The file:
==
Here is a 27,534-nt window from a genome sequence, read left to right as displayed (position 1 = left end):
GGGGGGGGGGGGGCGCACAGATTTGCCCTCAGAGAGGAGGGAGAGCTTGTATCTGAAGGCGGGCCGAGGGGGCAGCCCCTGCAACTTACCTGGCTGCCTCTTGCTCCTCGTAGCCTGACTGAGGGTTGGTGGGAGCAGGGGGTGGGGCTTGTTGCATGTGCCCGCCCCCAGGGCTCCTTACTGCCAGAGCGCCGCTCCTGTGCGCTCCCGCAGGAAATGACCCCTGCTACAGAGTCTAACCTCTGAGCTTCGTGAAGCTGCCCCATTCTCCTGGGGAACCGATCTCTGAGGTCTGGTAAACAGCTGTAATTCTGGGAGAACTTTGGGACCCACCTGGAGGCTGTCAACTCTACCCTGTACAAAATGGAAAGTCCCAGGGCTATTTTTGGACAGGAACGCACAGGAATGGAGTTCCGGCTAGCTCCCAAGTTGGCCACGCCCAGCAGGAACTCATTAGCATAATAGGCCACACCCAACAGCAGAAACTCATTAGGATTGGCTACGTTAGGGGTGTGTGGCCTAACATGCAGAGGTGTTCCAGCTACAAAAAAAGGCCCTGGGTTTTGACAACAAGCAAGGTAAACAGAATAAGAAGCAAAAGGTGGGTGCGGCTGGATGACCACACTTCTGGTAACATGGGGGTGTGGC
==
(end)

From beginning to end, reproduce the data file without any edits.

Here is a 27,534-nt window from a genome sequence, read left to right as displayed (position 1 = left end):
GGGGGGGGGGGGGCGCACAGATTTGCCCTCAGAGAGGAGGGAGAGCTTGTATCTGAAGGCGGGCCGAGGGGGCAGCCCCTGCAACTTACCTGGCTGCCTCTTGCTCCTCGTAGCCTGACTGAGGGTTGGTGGGAGCAGGGGGTGGGGCTTGTTGCATGTGCCCGCCCCCAGGGCTCCTTACTGCCAGAGCGCCGCTCCTGTGCGCTCCCGCAGGAAATGACCCCTGCTACAGAGTCTAACCTCTGAGCTTCGTGAAGCTGCCCCATTCTCCTGGGGAACCGATCTCTGAGGTCTGGTAAACAGCTGTAATTCTGGGAGAACTTTGGGACCCACCTGGAGGCTGTCAACTCTACCCTGTACAAAATGGAAAGTCCCAGGGCTATTTTTGGACAGGAACGCACAGGAATGGAGTTCCGGCTAGCTCCCAAGTTGGCCACGCCCAGCAGGAACTCATTAGCATAATAGGCCACACCCAACAGCAGAAACTCATTAGGATTGGCTACGTTAGGGGTGTGTGGCCTAACATGCAGAGGTGTTCCAGCTACAAAAAAAGGCCCTGGGTTTTGACAACAAGCAAGGTAAACAGAATAAGAAGCAAAAGGTGGGTGCGGCTGGATGACCACACTTCTGGTAACATGGGGGTGTGGC